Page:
(c) Procedures.

(1) Supporting Factual Positions. A party asserting that a fact cannot be or is genuinely disputed must support the assertion by:

(A) citing to particular parts of materials in the record, including depositions, documents, electronically stored information, affidavits or declarations, stipulations (including those made for purposes of the motion only), admissions, interrogatory answers, or other materials; or

(B) showing that the materials cited do not establish the absence or presence of a genuine dispute, or that an adverse party cannot produce admissible evidence to support the fact.
(2) Objection That a Fact Is Not Supported by Admissible Evidence. A party may object that the material cited to support or dispute a fact cannot be presented in a form that would be admissible in evidence.

(3) Materials Not Cited. The court need consider only the cited materials, but it may consider other materials in the record.

(4) Affidavits or Declarations. An affidavit or declaration used to support or oppose a motion must be made on personal knowledge, set out facts that would be admissible in evidence, and show that the affiant or declarant is competent to testify on the matters stated.

(5) Timing for Supporting Factual Positions. At the time of filing a motion for summary judgment, the movant must also serve the movant's supporting factual position as provided in subdivision (1) above. At least 20 days before the time fixed for the hearing, the non-movant must serve a response that includes the non-movant's supporting factual position as provided in subdivision (1) above.

(d) When Facts Are Unavailable to the Non-movant. If a non-movant shows by affidavit or declaration that, for specified reasons, it cannot present facts essential to justify its opposition, the court may:

(1) defer considering the motion or deny it;

(2) allow time to obtain affidavits or declarations or to take discovery; or

(3) issue any other appropriate order.

(e) Failing to Properly Support or Address a Fact. If a party fails to properly support an assertion of fact or fails to properly address another party's assertion of fact as required by rule 1.510(c), the court may:

(1) give an opportunity to properly support or address the fact;

(2) consider the fact undisputed for purposes of the motion;

(3) grant summary judgment if the motion and supporting materials—including the facts considered undisputed—show that the movant is entitled to it; or

(4) issue any other appropriate order.

(f) Judgment Independent of the Motion. After giving notice and a reasonable time to respond, the court may:

(1) grant summary judgment for a non-movant;

(2) grant the motion on grounds not raised by a party; or

(3) consider summary judgment on its own after identifying for the parties material facts that may not be genuinely in dispute. If it appears from the affidavits of a party opposing the motion that the party cannot for reasons stated present by affidavit facts essential to justify opposition, the court may refuse the application for judgment or may order a continuance to permit affidavits to be obtained or depositions to be taken or discovery to be had or may make such other order as is just.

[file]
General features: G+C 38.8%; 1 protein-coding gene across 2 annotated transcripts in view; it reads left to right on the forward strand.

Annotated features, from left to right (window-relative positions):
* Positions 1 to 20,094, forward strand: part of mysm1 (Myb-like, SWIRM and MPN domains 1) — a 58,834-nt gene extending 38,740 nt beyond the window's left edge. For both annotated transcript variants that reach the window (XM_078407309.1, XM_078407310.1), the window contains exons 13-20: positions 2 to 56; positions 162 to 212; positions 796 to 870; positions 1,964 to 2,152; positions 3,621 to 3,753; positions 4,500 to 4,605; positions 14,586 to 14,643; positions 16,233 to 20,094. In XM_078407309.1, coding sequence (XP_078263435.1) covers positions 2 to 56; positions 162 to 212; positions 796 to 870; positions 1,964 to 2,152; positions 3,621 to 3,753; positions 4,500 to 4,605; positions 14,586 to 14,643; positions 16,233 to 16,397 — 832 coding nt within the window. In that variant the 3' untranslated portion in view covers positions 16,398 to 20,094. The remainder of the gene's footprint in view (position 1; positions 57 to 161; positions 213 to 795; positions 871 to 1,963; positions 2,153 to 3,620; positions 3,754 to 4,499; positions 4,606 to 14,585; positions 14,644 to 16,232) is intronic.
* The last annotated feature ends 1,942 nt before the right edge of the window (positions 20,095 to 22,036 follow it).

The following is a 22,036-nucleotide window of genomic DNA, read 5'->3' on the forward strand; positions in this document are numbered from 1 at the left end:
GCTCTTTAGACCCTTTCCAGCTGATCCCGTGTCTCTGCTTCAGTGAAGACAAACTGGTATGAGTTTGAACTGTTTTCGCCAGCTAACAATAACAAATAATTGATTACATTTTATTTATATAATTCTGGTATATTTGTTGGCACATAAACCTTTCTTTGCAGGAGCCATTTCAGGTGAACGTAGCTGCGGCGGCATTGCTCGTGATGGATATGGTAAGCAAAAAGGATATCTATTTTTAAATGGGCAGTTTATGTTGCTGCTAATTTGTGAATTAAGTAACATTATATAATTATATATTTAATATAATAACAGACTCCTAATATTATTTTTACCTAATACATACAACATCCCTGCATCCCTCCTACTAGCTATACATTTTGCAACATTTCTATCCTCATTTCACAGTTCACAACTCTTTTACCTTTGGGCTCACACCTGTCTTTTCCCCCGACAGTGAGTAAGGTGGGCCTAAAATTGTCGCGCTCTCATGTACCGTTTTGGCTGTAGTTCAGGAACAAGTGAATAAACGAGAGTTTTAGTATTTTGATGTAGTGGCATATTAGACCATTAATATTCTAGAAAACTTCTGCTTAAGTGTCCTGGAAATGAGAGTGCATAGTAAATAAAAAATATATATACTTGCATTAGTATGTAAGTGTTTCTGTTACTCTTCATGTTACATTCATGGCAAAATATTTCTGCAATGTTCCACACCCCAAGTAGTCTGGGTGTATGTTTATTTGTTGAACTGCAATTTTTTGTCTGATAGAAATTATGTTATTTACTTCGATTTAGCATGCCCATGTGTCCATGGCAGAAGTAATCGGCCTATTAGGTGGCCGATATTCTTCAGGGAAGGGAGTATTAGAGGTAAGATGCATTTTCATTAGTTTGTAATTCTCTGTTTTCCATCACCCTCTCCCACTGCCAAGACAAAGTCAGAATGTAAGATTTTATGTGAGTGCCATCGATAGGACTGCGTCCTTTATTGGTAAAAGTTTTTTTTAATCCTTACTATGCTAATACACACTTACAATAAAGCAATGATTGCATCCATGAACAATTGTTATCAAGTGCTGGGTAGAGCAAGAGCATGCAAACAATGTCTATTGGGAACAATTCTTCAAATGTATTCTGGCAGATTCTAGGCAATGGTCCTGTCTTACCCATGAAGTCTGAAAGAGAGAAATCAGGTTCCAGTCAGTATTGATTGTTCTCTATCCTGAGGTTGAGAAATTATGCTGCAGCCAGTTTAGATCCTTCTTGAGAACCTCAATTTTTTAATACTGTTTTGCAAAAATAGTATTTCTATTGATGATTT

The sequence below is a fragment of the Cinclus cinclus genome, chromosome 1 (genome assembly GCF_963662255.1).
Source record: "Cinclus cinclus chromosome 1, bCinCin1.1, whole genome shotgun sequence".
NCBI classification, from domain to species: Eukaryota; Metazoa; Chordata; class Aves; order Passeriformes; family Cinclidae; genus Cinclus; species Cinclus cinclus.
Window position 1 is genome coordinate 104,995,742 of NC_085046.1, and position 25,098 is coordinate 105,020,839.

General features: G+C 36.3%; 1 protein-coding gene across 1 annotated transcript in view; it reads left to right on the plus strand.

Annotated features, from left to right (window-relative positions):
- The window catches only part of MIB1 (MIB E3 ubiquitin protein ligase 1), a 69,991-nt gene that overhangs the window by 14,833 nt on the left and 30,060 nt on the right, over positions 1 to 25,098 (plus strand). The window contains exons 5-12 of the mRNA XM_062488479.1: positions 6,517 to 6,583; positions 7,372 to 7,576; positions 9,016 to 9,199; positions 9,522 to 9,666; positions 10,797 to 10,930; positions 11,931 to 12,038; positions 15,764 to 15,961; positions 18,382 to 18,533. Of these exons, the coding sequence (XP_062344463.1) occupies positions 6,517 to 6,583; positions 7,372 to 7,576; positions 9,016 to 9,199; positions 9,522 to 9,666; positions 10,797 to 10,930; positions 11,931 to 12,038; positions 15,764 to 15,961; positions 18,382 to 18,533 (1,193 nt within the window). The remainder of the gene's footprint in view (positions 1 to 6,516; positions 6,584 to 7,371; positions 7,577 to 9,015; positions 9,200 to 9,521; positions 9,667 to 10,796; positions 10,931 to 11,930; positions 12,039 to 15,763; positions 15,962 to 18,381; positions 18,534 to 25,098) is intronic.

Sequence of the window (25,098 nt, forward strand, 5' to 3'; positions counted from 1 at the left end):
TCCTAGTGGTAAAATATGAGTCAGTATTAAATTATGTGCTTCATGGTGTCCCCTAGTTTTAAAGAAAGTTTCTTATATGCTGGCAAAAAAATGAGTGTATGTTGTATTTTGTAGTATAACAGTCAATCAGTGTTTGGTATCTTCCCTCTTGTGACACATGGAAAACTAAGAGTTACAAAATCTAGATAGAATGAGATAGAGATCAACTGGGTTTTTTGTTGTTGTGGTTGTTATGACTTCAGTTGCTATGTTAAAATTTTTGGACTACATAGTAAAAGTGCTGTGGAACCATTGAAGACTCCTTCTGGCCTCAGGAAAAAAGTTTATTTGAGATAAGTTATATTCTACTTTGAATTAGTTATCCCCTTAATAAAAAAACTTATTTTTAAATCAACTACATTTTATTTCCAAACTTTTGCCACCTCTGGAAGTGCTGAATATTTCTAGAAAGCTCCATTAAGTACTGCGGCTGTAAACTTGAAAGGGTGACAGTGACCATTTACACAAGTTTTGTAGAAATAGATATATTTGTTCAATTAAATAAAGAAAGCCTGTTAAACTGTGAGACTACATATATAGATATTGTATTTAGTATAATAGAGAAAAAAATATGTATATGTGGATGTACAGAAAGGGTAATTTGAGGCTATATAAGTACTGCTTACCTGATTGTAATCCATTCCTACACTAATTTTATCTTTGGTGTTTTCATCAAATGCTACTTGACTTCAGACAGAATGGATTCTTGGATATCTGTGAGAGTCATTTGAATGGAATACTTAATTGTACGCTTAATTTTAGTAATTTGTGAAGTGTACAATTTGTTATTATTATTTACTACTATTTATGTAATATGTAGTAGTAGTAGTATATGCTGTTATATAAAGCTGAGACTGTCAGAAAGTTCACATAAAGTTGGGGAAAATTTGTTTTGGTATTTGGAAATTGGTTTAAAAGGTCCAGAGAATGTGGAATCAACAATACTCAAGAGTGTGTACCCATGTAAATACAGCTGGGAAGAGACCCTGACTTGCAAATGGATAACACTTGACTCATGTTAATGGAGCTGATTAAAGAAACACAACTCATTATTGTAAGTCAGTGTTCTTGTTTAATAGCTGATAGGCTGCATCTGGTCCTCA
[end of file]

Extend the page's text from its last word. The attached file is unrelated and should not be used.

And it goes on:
(g) Failing to Grant All the Requested Relief. If the court does not grant all the relief requested by the motion, it may enter an order stating any material fact—including an item of damages or other relief—that is not genuinely in dispute and treating the fact as established in the case.

(h) Affidavit or Declaration Submitted in Bad Faith. If satisfied that an affidavit or declaration under this rule is submitted in bad faith or solely for delay, the court—after notice and a reasonable time to respond—may order the submitting party to pay the other party the reasonable expenses, including attorney's fees, it incurred as a result. An offending party or attorney may also be held in contempt or subjected to other appropriate sanctions.

12-2:2 Comparison of New Rule 1.510 With Federal Rule 56

The only three textual differences between the Florida and federal rules, after this amendment, are (1) trial courts "shall state on the record the reasons for granting or denying the motion" (under Fed. R. Civ. P. 56(a),17 courts "may" state those reasons);18 (2) the time periods for filing a motion for summary judgment and the response to that motion are tied to the hearing thereon (the federal rule is not tied to a hearing date, because hearings are much rarer in federal court);19 and (3) the Florida rule expressly mandates that the summary judgment standard be construed and applied as interpreted by federal courts (which would be a superfluity were it in Federal Rule 56).20

In the Florida Supreme Court's opinion, there are three especially far-reaching differences between the prior Florida and current federal summary judgment standard. First, Florida courts...